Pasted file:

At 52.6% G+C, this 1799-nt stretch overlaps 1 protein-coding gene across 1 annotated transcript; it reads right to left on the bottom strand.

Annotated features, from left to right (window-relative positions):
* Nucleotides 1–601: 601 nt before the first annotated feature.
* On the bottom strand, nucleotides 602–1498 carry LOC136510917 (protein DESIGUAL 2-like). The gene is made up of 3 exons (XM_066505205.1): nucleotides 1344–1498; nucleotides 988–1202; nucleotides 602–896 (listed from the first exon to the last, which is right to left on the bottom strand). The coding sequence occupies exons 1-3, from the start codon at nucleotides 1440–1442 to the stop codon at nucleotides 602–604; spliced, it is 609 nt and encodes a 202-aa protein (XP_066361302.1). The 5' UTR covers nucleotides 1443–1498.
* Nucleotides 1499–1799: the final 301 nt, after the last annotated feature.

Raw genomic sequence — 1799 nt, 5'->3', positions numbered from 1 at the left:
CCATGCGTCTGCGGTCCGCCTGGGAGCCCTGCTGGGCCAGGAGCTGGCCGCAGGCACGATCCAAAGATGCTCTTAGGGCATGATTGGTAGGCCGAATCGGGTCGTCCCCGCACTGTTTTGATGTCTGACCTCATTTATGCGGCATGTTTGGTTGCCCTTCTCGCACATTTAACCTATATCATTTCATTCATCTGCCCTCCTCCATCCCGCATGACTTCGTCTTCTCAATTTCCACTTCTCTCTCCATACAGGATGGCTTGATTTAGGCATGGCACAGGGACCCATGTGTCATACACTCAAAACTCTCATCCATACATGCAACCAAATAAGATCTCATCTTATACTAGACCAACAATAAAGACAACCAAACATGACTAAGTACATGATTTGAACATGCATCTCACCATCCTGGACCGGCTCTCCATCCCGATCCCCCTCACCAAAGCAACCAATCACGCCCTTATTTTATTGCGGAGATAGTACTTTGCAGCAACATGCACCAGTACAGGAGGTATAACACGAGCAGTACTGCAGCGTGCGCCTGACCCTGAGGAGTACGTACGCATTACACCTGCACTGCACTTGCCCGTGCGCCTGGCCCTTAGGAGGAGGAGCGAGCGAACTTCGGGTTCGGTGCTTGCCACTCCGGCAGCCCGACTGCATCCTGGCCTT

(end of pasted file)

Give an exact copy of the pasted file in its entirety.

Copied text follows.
At 52.6% G+C, this 1799-nt stretch overlaps 1 protein-coding gene across 1 annotated transcript; it reads right to left on the bottom strand.

Annotated features, from left to right (window-relative positions):
* Nucleotides 1–601: 601 nt before the first annotated feature.
* On the bottom strand, nucleotides 602–1498 carry LOC136510917 (protein DESIGUAL 2-like). The gene is made up of 3 exons (XM_066505205.1): nucleotides 1344–1498; nucleotides 988–1202; nucleotides 602–896 (listed from the first exon to the last, which is right to left on the bottom strand). The coding sequence occupies exons 1-3, from the start codon at nucleotides 1440–1442 to the stop codon at nucleotides 602–604; spliced, it is 609 nt and encodes a 202-aa protein (XP_066361302.1). The 5' UTR covers nucleotides 1443–1498.
* Nucleotides 1499–1799: the final 301 nt, after the last annotated feature.

Raw genomic sequence — 1799 nt, 5'->3', positions numbered from 1 at the left:
CCATGCGTCTGCGGTCCGCCTGGGAGCCCTGCTGGGCCAGGAGCTGGCCGCAGGCACGATCCAAAGATGCTCTTAGGGCATGATTGGTAGGCCGAATCGGGTCGTCCCCGCACTGTTTTGATGTCTGACCTCATTTATGCGGCATGTTTGGTTGCCCTTCTCGCACATTTAACCTATATCATTTCATTCATCTGCCCTCCTCCATCCCGCATGACTTCGTCTTCTCAATTTCCACTTCTCTCTCCATACAGGATGGCTTGATTTAGGCATGGCACAGGGACCCATGTGTCATACACTCAAAACTCTCATCCATACATGCAACCAAATAAGATCTCATCTTATACTAGACCAACAATAAAGACAACCAAACATGACTAAGTACATGATTTGAACATGCATCTCACCATCCTGGACCGGCTCTCCATCCCGATCCCCCTCACCAAAGCAACCAATCACGCCCTTATTTTATTGCGGAGATAGTACTTTGCAGCAACATGCACCAGTACAGGAGGTATAACACGAGCAGTACTGCAGCGTGCGCCTGACCCTGAGGAGTACGTACGCATTACACCTGCACTGCACTTGCCCGTGCGCCTGGCCCTTAGGAGGAGGAGCGAGCGAACTTCGGGTTCGGTGCTTGCCACTCCGGCAGCCCGACTGCATCCTGGCCTT